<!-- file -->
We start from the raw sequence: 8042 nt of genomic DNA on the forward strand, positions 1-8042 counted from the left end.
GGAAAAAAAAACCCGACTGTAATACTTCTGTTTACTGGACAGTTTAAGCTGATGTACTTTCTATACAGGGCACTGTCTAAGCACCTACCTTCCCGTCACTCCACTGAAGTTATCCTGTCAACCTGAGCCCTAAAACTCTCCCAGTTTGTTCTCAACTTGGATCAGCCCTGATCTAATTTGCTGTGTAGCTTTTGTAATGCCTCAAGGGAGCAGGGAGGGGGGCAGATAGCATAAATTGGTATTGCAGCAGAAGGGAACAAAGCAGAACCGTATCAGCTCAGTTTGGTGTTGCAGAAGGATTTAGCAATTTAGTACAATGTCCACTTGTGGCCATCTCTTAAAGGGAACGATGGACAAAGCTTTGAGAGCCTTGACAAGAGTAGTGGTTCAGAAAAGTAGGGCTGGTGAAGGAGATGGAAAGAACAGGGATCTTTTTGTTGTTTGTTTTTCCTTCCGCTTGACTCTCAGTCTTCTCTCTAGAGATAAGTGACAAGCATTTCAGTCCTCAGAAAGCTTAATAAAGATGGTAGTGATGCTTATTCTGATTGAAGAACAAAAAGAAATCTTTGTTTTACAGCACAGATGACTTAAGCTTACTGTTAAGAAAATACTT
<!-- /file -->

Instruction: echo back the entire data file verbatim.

We start from the raw sequence: 8042 nt of genomic DNA on the forward strand, positions 1-8042 counted from the left end.
GGAAAAAAAAACCCGACTGTAATACTTCTGTTTACTGGACAGTTTAAGCTGATGTACTTTCTATACAGGGCACTGTCTAAGCACCTACCTTCCCGTCACTCCACTGAAGTTATCCTGTCAACCTGAGCCCTAAAACTCTCCCAGTTTGTTCTCAACTTGGATCAGCCCTGATCTAATTTGCTGTGTAGCTTTTGTAATGCCTCAAGGGAGCAGGGAGGGGGGCAGATAGCATAAATTGGTATTGCAGCAGAAGGGAACAAAGCAGAACCGTATCAGCTCAGTTTGGTGTTGCAGAAGGATTTAGCAATTTAGTACAATGTCCACTTGTGGCCATCTCTTAAAGGGAACGATGGACAAAGCTTTGAGAGCCTTGACAAGAGTAGTGGTTCAGAAAAGTAGGGCTGGTGAAGGAGATGGAAAGAACAGGGATCTTTTTGTTGTTTGTTTTTCCTTCCGCTTGACTCTCAGTCTTCTCTCTAGAGATAAGTGACAAGCATTTCAGTCCTCAGAAAGCTTAATAAAGATGGTAGTGATGCTTATTCTGATTGAAGAACAAAAAGAAATCTTTGTTTTACAGCACAGATGACTTAAGCTTACTGTTAAGAAAATACTT